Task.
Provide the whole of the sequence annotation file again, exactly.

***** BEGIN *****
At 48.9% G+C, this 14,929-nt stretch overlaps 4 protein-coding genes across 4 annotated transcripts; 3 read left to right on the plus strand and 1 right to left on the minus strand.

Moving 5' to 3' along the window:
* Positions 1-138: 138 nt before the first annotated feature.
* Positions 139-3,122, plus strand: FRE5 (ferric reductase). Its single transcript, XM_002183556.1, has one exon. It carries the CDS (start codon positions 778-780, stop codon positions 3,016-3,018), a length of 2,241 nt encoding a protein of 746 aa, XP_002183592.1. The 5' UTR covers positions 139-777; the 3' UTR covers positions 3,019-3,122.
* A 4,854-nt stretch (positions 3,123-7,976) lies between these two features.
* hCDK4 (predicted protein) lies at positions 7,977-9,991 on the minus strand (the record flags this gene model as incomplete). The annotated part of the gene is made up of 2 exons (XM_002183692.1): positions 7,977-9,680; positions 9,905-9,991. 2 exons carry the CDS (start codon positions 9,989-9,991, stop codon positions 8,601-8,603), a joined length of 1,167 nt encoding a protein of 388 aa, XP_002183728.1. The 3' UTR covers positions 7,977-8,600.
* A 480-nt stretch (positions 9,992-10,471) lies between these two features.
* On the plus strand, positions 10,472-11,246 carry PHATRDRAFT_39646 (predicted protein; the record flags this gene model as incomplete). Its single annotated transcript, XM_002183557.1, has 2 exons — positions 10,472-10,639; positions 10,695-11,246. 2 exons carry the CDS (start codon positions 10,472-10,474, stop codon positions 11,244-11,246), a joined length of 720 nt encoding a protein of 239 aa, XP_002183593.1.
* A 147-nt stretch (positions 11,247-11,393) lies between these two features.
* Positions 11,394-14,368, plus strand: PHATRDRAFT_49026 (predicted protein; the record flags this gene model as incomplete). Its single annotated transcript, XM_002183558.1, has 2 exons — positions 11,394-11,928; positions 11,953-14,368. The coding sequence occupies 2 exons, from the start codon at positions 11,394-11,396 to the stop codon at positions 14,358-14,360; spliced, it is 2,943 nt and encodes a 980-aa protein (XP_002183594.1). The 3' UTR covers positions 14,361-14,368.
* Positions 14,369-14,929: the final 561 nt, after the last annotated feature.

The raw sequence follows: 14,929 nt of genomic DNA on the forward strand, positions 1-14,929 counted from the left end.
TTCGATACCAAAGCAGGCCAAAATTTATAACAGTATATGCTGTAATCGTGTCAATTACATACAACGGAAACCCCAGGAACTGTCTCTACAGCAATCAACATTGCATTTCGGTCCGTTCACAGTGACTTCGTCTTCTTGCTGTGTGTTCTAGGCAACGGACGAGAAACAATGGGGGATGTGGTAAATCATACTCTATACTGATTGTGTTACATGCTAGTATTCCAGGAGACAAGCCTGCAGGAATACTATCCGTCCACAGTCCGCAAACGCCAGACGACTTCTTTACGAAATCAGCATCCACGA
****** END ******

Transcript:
At 48.9% G+C, this 14,929-nt stretch overlaps 4 protein-coding genes across 4 annotated transcripts; 3 read left to right on the plus strand and 1 right to left on the minus strand.

Moving 5' to 3' along the window:
* Positions 1-138: 138 nt before the first annotated feature.
* Positions 139-3,122, plus strand: FRE5 (ferric reductase). Its single transcript, XM_002183556.1, has one exon. It carries the CDS (start codon positions 778-780, stop codon positions 3,016-3,018), a length of 2,241 nt encoding a protein of 746 aa, XP_002183592.1. The 5' UTR covers positions 139-777; the 3' UTR covers positions 3,019-3,122.
* A 4,854-nt stretch (positions 3,123-7,976) lies between these two features.
* hCDK4 (predicted protein) lies at positions 7,977-9,991 on the minus strand (the record flags this gene model as incomplete). The annotated part of the gene is made up of 2 exons (XM_002183692.1): positions 7,977-9,680; positions 9,905-9,991. 2 exons carry the CDS (start codon positions 9,989-9,991, stop codon positions 8,601-8,603), a joined length of 1,167 nt encoding a protein of 388 aa, XP_002183728.1. The 3' UTR covers positions 7,977-8,600.
* A 480-nt stretch (positions 9,992-10,471) lies between these two features.
* On the plus strand, positions 10,472-11,246 carry PHATRDRAFT_39646 (predicted protein; the record flags this gene model as incomplete). Its single annotated transcript, XM_002183557.1, has 2 exons — positions 10,472-10,639; positions 10,695-11,246. 2 exons carry the CDS (start codon positions 10,472-10,474, stop codon positions 11,244-11,246), a joined length of 720 nt encoding a protein of 239 aa, XP_002183593.1.
* A 147-nt stretch (positions 11,247-11,393) lies between these two features.
* Positions 11,394-14,368, plus strand: PHATRDRAFT_49026 (predicted protein; the record flags this gene model as incomplete). Its single annotated transcript, XM_002183558.1, has 2 exons — positions 11,394-11,928; positions 11,953-14,368. The coding sequence occupies 2 exons, from the start codon at positions 11,394-11,396 to the stop codon at positions 14,358-14,360; spliced, it is 2,943 nt and encodes a 980-aa protein (XP_002183594.1). The 3' UTR covers positions 14,361-14,368.
* Positions 14,369-14,929: the final 561 nt, after the last annotated feature.

The raw sequence follows: 14,929 nt of genomic DNA on the forward strand, positions 1-14,929 counted from the left end.
TTCGATACCAAAGCAGGCCAAAATTTATAACAGTATATGCTGTAATCGTGTCAATTACATACAACGGAAACCCCAGGAACTGTCTCTACAGCAATCAACATTGCATTTCGGTCCGTTCACAGTGACTTCGTCTTCTTGCTGTGTGTTCTAGGCAACGGACGAGAAACAATGGGGGATGTGGTAAATCATACTCTATACTGATTGTGTTACATGCTAGTATTCCAGGAGACAAGCCTGCAGGAATACTATCCGTCCACAGTCCGCAAACGCCAGACGACTTCTTTACGAAATCAGCATCCACGA